US 3468671 A
Description (OCR text may contain errors)
United States Patent Office 3,468,671 Patented Sept. 23, 1969 3,468,671 PROCESS FOR THE PRODUCTION OF WHIPPED CREAM Arthur Bratland, Konnerudgaten 3, Drammen, Norway N Drawing. Filed Aug. 12, 1965, Ser. No. 479,293 Int. Cl. A23c 13/00 U.S. Cl. 99-60 11 Claims ABSTRACT OF THE DISCLOSURE A whipping cream of low fat content is obtained by combining a cream of more than 30% butterfat with buttermilk to produce a whipping cream of from 15% to 25% butterfat. Skim milk or sodium caseinate can be added to improve the short consistency when the whipping cream is of leSs than butterfat.
This invention relates to a process for the production of Whipped cream.
In the production of whipped cream, the cream can only be whipped to natural cream, that is to say without the addition of foreign materials such as emulsifiers, thickening agents and the like, when it contains more than thirty percent fat. For whipping to natural cream, there is used, therefore, virtually exclusively whipping cream which contains about 35 percent milk fat. There is, however, great need for cream having a lower fat content. This can only be obtained by means of special additives as mentioned above. Firstly, such a product will, however, no longer be a pure milk product, while the cream obtained has in many ways other properties and, in part, even a flavour other than that of natural cream, and on the other hand the food laws make the strictest requirements for such additives. No longer can the product obtained be represented as whipped cream either. It is an object of the invention to provide a process for the production of whipped cream from cream in which the product obtained will be a pure milk product, despite the fact that the cream which is to be whipped, has a fat content below 30 percent, for example, from 15 percent to percent.
According to the present invention a process of producing whipped cream comprises mixing whipping cream and buttermilk of zero or low acidity (i.e., of a pH value of at least 5.5 as is known in the art) to form a cream having a fat content of less than percent, and whipping the cream so formed.
As is known, buttermilk is the fluid which is left behind in butter churning. In modern dairy operations today, there is mainly used fresh, non-acidic or only weakly acidic Whipping cream for the production of butter, so that the buttermilk which is obtained, is at the most only weakly acidic. In spite of this, buttermilk today represents a waste product for the dairies, because with its characteristic flavour it is not pleasing to the public.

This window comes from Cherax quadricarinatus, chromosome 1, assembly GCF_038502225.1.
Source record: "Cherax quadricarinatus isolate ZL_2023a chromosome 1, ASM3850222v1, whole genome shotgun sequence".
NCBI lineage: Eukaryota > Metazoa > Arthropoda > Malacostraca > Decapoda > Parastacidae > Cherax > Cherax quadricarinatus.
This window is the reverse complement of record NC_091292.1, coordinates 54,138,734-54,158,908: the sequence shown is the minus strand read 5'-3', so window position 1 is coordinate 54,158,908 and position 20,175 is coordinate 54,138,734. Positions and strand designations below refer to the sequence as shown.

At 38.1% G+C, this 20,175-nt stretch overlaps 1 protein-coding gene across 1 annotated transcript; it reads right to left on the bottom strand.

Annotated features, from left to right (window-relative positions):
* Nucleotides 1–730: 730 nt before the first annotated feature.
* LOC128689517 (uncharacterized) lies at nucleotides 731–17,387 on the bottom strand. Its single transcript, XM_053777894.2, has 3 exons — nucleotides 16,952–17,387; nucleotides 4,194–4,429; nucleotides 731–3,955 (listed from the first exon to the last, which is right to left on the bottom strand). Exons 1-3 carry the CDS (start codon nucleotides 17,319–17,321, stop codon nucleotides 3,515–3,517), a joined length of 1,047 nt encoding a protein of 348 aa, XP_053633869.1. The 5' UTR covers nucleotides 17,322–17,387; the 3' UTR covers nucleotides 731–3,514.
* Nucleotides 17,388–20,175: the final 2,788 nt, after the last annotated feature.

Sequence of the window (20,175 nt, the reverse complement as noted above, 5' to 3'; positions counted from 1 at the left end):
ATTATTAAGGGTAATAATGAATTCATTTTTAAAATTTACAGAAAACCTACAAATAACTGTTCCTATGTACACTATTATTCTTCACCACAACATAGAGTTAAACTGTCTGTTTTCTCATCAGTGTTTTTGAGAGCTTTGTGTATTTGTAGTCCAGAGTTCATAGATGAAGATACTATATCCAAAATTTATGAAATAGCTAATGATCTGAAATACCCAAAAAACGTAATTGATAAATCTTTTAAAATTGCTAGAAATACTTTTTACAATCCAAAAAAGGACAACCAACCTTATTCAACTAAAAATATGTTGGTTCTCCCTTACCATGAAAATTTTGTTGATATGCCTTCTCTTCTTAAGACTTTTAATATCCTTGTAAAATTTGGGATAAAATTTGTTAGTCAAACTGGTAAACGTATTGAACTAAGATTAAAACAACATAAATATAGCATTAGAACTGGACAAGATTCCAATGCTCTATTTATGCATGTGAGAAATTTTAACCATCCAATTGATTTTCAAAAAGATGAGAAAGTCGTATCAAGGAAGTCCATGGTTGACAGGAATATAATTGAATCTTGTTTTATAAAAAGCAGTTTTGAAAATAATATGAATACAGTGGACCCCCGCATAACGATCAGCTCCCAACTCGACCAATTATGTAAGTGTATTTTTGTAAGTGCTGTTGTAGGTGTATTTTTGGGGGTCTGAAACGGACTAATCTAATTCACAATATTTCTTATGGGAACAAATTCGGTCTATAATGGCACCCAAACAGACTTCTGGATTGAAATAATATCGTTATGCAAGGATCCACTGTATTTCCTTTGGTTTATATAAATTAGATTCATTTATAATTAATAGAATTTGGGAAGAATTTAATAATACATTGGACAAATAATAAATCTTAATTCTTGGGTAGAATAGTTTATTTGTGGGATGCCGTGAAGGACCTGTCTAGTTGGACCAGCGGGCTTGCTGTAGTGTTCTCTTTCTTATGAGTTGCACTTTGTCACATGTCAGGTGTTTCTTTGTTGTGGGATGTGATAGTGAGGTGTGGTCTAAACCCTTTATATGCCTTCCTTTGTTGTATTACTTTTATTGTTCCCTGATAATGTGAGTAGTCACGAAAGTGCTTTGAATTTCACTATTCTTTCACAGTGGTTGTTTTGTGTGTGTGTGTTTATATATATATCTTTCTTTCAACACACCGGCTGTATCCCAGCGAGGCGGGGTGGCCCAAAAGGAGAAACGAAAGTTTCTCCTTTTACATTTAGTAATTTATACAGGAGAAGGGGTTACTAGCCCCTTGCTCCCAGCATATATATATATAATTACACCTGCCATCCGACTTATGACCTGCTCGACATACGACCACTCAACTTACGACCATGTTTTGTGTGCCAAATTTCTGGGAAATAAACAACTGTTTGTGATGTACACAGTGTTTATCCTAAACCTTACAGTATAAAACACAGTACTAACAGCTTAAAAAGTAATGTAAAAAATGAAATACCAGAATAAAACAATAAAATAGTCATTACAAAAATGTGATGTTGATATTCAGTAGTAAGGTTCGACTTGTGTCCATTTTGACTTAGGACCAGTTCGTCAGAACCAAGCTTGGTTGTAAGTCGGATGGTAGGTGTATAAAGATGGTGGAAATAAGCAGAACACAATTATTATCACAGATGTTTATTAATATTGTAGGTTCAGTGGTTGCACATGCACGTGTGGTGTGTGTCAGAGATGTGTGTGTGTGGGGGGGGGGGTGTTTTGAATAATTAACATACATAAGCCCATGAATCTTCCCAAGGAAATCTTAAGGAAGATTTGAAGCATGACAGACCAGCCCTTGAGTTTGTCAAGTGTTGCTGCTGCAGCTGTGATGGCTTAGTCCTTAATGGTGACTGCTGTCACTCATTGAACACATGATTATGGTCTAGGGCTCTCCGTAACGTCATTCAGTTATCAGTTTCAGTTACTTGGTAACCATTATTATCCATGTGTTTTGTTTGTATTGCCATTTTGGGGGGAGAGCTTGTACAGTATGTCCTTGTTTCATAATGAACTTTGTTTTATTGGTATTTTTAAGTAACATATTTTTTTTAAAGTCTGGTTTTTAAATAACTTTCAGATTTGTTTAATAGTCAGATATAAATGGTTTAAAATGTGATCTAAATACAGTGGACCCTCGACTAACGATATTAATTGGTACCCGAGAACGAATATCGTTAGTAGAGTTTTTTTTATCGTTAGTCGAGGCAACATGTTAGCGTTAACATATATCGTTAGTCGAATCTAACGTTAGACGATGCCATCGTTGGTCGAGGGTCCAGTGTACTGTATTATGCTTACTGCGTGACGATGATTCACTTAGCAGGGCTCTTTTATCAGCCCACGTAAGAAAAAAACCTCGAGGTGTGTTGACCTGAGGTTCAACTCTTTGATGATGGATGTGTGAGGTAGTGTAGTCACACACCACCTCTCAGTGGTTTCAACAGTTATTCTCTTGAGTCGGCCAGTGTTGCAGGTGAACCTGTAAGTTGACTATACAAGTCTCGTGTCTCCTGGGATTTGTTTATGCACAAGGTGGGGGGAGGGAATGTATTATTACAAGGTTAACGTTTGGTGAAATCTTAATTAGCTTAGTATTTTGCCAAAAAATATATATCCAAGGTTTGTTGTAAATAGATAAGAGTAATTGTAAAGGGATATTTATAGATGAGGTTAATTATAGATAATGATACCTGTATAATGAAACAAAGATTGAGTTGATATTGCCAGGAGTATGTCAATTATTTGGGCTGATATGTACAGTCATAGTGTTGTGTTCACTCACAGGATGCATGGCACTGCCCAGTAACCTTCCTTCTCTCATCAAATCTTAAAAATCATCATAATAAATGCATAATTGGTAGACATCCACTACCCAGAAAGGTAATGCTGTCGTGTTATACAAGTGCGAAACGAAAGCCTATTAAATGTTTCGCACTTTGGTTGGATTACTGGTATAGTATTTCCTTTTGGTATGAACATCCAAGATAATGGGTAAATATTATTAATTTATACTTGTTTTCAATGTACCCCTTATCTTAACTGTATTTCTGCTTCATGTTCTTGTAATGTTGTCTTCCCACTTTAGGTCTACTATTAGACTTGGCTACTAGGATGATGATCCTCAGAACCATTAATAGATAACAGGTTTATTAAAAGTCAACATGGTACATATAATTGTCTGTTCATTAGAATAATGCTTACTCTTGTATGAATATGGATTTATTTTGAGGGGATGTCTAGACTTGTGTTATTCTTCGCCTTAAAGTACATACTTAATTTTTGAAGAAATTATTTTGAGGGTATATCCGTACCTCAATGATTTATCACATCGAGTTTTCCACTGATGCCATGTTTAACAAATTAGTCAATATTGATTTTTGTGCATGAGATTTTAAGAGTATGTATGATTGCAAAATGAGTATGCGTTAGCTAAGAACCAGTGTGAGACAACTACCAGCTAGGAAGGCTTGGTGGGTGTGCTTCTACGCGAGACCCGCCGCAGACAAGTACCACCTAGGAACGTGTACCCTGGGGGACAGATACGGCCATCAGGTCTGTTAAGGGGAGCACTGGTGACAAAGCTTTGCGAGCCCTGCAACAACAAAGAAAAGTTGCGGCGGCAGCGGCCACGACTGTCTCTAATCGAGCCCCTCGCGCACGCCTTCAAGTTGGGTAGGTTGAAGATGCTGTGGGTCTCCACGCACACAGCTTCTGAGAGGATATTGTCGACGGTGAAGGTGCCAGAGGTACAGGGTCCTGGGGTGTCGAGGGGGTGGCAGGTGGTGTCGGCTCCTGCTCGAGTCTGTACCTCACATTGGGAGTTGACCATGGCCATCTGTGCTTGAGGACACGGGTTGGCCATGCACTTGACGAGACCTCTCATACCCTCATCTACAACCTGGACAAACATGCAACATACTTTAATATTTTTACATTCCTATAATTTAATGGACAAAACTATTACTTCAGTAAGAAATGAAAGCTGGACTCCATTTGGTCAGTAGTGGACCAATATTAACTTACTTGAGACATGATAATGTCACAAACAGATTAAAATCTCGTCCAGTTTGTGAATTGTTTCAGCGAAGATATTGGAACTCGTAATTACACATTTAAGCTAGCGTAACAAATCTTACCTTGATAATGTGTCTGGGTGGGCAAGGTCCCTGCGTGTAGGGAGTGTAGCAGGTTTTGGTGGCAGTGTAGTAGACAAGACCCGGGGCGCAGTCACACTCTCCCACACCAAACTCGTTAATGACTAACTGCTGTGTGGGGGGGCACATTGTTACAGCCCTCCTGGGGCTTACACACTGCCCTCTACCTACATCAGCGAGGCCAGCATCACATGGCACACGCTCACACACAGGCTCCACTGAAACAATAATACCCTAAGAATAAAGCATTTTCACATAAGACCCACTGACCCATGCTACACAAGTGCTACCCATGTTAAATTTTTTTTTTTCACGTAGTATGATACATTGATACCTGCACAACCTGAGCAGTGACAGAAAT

Surprisingly it has now been found, that if the fluid in, for example, a 20 percent cream is allowed to consist f0 equal proportions of whipping cream and buttermilk, the product will be just as easily whippable as whipping cream. It is equally surprising that the cream obtained will have a flavour which cannot be distinguished from cream produced from whipping cream.
It has even been possible to produce whipped cream from a cream which contains somewhat less than 15 percent fat, if the fat-free portion in the starting cream consist of buttermilk exclusively.
The buttermilk used can be fresh buttermilk as it comes directly from the churn, but it has also been found that recombined buttermilk can be used, that is to say buttermilk which has been initially dried to a powder and subsequently converted to buttermilk again by stirring the powder in water.
A quite important property of cream is its consistency. Usually a short cream is desired. However, it can happen that a cream can be said to have too long" a consistency, that is to say that it appears gelatinous. This is an unfortunate property which often occurs with such creams having foreign additives as mentioned earlier. It now appears however, that a 20 percent cream having exclusively buttermilk as the fat-free constituent can even tend to become too short in consistency. According to a further feature of the invention, this can be remedied either by the addition of conventional skimmed milk (fresh or recombined) or by the addition of sodium caseinate or other alkali metal caseinate in an amount of from 0.05 to 0.2 percent based on the cream formed. Since the latter is also a substance which is derived from milk, a cream will still be obtained which is a pure milk product.